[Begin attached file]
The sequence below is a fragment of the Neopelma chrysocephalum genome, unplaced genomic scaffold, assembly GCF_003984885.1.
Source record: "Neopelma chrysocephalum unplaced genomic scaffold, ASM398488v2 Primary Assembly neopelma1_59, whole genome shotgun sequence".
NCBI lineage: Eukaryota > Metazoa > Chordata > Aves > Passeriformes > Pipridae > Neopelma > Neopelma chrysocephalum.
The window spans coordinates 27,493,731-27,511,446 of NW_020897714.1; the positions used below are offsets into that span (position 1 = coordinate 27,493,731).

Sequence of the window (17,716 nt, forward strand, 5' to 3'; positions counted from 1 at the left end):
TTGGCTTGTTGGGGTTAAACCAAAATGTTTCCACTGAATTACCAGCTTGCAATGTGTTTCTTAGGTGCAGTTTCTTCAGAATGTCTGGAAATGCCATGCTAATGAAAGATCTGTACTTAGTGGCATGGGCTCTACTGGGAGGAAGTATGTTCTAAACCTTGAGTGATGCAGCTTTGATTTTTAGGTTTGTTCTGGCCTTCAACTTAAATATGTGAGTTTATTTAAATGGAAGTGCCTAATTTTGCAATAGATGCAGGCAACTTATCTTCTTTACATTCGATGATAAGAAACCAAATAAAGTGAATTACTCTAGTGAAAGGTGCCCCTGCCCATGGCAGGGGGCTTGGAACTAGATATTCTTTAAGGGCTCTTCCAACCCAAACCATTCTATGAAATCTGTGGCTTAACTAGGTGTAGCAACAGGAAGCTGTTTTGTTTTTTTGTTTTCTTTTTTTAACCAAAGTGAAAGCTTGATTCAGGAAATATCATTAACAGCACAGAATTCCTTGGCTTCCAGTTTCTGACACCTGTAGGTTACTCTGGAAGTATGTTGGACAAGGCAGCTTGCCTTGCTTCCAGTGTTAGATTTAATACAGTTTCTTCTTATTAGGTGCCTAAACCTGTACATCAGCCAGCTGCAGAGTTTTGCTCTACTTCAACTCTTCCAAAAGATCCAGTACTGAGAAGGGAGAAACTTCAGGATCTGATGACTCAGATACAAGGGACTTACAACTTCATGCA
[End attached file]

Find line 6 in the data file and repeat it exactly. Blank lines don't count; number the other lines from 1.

TTGGCTTGTTGGGGTTAAACCAAAATGTTTCCACTGAATTACCAGCTTGCAATGTGTTTCTTAGGTGCAGTTTCTTCAGAATGTCTGGAAATGCCATGCTAATGAAAGATCTGTACTTAGTGGCATGGGCTCTACTGGGAGGAAGTATGTTCTAAACCTTGAGTGATGCAGCTTTGATTTTTAGGTTTGTTCTGGCCTTCAACTTAAATATGTGAGTTTATTTAAATGGAAGTGCCTAATTTTGCAATAGATGCAGGCAACTTATCTTCTTTACATTCGATGATAAGAAACCAAATAAAGTGAATTACTCTAGTGAAAGGTGCCCCTGCCCATGGCAGGGGGCTTGGAACTAGATATTCTTTAAGGGCTCTTCCAACCCAAACCATTCTATGAAATCTGTGGCTTAACTAGGTGTAGCAACAGGAAGCTGTTTTGTTTTTTTGTTTTCTTTTTTTAACCAAAGTGAAAGCTTGATTCAGGAAATATCATTAACAGCACAGAATTCCTTGGCTTCCAGTTTCTGACACCTGTAGGTTACTCTGGAAGTATGTTGGACAAGGCAGCTTGCCTTGCTTCCAGTGTTAGATTTAATACAGTTTCTTCTTATTAGGTGCCTAAACCTGTACATCAGCCAGCTGCAGAGTTTTGCTCTACTTCAACTCTTCCAAAAGATCCAGTACTGAGAAGGGAGAAACTTCAGGATCTGATGACTCAGATACAAGGGACTTACAACTTCATGCA